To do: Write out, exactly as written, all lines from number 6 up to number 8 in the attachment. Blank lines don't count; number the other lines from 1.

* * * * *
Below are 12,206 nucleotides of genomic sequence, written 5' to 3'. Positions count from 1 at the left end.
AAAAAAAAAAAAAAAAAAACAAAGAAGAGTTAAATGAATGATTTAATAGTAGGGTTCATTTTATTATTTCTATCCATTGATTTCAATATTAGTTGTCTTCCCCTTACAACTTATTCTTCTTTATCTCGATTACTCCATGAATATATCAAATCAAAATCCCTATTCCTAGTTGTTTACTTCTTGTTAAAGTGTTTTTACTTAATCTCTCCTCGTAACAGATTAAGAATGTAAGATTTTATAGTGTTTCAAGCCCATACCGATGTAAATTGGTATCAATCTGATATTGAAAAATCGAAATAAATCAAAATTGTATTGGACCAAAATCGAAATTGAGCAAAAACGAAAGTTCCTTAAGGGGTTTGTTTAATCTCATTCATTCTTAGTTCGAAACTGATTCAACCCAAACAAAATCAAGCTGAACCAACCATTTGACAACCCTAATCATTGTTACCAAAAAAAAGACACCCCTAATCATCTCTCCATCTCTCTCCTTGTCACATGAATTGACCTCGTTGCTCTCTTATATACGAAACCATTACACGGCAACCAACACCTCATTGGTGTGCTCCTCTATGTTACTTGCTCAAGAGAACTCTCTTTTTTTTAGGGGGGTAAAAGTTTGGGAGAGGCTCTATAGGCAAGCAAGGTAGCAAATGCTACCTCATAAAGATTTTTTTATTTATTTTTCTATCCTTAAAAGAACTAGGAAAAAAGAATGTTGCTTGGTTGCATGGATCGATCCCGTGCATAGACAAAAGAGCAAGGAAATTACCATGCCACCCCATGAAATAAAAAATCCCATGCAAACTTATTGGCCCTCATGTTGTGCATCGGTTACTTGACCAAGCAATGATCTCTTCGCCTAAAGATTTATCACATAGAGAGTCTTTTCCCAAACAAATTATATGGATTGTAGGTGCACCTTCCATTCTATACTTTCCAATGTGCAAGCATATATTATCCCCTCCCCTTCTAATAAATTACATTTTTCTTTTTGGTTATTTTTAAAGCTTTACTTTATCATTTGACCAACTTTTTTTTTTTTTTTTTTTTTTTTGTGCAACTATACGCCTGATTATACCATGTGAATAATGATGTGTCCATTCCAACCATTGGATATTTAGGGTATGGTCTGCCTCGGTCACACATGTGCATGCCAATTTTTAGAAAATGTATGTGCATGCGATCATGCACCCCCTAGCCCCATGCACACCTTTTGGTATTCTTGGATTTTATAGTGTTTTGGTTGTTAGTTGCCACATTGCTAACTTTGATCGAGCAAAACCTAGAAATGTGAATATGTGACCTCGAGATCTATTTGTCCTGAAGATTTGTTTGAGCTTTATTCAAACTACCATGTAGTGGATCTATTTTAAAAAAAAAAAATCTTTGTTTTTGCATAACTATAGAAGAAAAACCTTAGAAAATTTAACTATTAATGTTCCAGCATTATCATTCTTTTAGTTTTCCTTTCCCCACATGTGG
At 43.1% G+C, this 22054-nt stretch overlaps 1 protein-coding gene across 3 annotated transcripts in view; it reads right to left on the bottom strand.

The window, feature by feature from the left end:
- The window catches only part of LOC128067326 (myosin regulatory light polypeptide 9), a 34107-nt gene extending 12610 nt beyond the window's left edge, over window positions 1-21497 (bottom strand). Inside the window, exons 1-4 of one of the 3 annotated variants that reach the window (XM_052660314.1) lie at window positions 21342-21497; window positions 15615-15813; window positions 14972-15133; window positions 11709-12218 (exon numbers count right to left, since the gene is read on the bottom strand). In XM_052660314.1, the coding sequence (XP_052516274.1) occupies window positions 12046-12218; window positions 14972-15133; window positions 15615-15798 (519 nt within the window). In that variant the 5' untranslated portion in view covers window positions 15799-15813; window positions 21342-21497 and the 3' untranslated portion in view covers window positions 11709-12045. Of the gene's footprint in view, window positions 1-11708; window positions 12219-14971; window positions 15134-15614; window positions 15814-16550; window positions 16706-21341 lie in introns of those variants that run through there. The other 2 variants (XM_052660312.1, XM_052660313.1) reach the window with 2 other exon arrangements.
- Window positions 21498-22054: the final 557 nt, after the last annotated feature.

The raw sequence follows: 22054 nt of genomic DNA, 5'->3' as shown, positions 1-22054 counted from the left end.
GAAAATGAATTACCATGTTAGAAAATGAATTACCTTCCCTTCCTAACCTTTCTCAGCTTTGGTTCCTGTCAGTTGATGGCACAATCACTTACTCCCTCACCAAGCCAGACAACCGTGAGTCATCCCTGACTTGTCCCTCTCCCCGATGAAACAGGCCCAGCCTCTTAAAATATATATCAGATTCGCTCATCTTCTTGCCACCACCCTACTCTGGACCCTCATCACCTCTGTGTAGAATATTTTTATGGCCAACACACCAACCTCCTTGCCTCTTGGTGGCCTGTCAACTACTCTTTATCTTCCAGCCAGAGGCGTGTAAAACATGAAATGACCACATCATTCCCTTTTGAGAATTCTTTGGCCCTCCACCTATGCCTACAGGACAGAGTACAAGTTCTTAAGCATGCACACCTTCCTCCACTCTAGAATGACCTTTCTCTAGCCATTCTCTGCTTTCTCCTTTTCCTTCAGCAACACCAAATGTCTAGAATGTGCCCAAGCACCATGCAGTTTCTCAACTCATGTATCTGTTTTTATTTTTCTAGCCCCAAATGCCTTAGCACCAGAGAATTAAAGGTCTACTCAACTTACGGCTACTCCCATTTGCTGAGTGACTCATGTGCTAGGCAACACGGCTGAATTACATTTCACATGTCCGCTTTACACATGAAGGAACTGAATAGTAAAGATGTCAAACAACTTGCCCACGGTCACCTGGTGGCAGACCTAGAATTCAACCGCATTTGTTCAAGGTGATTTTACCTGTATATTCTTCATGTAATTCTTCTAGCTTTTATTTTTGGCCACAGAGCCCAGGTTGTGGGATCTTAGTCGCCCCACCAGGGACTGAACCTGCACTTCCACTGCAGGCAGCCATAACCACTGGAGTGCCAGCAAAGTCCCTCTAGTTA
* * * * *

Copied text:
- Window positions 21498-22054: the final 557 nt, after the last annotated feature.

The raw sequence follows: 22054 nt of genomic DNA, 5'->3' as shown, positions 1-22054 counted from the left end.
GAAAATGAATTACCATGTTAGAAAATGAATTACCTTCCCTTCCTAACCTTTCTCAGCTTTGGTTCCTGTCAGTTGATGGCACAATCACTTACTCCCTCACCAAGCCAGACAACCGTGAGTCATCCCTGACTTGTCCCTCTCCCCGATGAAACAGGCCCAGCCTCTTAAAATATATATCAGATTCGCTCATCTTCTTGCCACCACCCTACTCTGGACCCTCATCACCTCTGTGTAGAATATTTTTATGGCCAACACACCAACCTCCTTGCCTCTTGGTGGCCTGTCAACTACTCTTTATCTTCCAGCCAGAGGCGTGTAAAACATGAAATGACCACATCATTCCCTTTTGAGAATTCTTTGGCCCTCCACCTATGCCTACAGGACAGAGTACAAGTTCTTAAGCATGCACACCTTCCTCCACTCTAGAATGACCTTTCTCTAGCCATTCTCTGCTTTCTCCTTTTCCTTCAGCAACACCAAATGTCTAGAATGTGCCCAAGCACCATGCAGTTTCTCAACTCATGTATCTGTTTTTATTTTTCTAGCCCCAAATGCCTTAGCACCAGAGAATTAAAGGTCTACTCAACTTACGGCTACTCCCATTTGCTGAGTGACTCATGTGCTAGGCAACACGGCTGAATTACATTTCACATGTCCGCTTTACACATGAAGGAACTGAATAGTAAAGATGTCAAACAACTTGCCCACGGTCACCTGGTGGCAGACCTAGAATTCAACCGCATTTGTTCAAGGTGATTTTACCTGTATATTCTTCATGTAATTCTTCTAGCTTTTATTTTTGGCCACAGAGCCCAGGTTGTGGGATCTTAGTCGCCCCACCAGGGACTGAACCTGCACTTCCACTGCAGGCAGCCATAACCACTGGAGTGCCAGCAAAGTCCCTCTAGTTA